The examples underscore the potential negative implications of automated systems without the right safeguards in place, she said.

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We need to make algorithms transparent and explainable; AI is a black box. We have a responsibility that if we are applying this in our organizations, there are things we should do to debias the data sets and the software development process. We also need someone watching over these systems.

Further, Işık underscored the importance of enhancing companies’ digital resilience to cyber-attacks. She noted a significant shift in thinking about the subject, from building great firewalls to keep hackers out, to accepting that a cyber breach is inevitable and focusing on damage limitation.

Another crucial aspect that businesses often get wrong is communication around a breach, she added. “There are technical elements and leadership implications as well. A resilient organization has this mindset that regulations are coming around cybersecurity and AI, just like regulations on data protection and privacy did. So how can I be prepared as much as I can about this changing landscape of technology?”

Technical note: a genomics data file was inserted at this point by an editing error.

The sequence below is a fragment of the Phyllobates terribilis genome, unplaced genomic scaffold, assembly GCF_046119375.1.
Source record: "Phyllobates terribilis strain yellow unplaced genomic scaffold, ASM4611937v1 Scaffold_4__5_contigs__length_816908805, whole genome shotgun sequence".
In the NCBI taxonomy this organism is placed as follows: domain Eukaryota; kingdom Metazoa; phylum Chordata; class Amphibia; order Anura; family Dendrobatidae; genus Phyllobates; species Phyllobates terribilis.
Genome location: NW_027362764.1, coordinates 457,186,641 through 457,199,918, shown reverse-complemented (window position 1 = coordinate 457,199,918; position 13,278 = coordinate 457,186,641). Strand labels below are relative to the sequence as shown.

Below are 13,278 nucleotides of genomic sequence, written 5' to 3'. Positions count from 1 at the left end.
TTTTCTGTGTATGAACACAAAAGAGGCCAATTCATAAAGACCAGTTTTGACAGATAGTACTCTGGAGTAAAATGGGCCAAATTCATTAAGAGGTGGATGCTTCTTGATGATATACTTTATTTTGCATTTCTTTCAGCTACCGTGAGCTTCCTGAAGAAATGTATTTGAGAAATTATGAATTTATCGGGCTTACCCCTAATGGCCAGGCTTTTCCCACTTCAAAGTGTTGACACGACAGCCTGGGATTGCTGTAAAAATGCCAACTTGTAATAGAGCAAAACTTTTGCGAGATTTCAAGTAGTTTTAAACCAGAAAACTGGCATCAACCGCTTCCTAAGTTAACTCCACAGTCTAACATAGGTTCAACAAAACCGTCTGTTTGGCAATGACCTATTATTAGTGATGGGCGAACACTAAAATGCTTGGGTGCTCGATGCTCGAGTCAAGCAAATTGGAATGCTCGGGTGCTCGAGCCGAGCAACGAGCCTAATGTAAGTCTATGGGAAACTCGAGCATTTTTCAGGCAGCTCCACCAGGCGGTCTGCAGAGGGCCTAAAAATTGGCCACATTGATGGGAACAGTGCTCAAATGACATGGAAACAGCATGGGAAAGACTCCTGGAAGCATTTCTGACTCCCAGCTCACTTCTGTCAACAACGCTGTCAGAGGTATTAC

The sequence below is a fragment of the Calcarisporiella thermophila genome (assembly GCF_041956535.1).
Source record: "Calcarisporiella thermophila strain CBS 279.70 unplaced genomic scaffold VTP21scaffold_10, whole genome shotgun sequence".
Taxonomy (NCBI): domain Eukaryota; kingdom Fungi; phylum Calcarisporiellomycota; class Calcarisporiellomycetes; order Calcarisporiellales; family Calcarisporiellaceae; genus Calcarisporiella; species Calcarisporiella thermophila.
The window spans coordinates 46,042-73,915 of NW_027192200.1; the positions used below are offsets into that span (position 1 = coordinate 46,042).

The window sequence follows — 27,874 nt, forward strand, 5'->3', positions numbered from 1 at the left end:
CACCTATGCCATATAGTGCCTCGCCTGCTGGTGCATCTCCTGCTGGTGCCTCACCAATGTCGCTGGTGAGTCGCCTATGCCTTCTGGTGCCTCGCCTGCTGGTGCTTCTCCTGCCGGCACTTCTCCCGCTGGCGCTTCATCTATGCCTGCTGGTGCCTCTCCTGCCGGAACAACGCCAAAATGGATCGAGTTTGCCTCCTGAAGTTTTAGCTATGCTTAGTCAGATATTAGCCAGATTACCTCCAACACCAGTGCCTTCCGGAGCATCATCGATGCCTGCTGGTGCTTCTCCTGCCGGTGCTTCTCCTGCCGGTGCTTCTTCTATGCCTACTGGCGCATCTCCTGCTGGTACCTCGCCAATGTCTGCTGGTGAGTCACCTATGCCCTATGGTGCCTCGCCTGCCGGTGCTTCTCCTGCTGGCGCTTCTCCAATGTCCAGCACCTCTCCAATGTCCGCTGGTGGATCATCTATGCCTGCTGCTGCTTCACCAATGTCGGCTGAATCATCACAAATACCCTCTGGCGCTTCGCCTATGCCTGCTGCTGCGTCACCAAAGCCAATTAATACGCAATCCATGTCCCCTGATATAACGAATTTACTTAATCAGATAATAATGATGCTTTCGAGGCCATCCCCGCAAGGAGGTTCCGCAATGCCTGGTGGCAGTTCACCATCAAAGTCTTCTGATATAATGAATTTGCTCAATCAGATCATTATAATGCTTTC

Her co-panelist was Bertrand de La Chapelle, co-founder and executive director of the Internet & Jurisdiction Policy Network. He underscored the importance of data governance, a problem which has only been amplified by digital technologies.

The deluge of data and misinformation, and the vast array of connections enabled by the internet, is making it harder than ever for policymakers and regulators to understand the world. He said rising to this challenge will require greater coordination between all actors (public, private and civil society) at a time when society has never looked more polarized.

“There’s a need for global dialogue and innovation,” de La Chapelle said, as he highlighted his recent launch of a ‘Datasphere Initiative1’ with the mission to “responsibly unlock the value of data for all”. “This century is the century of data,” he said. Current estimates suggest at least 2.5 quintillion bytes (a billion billions) are produced every day.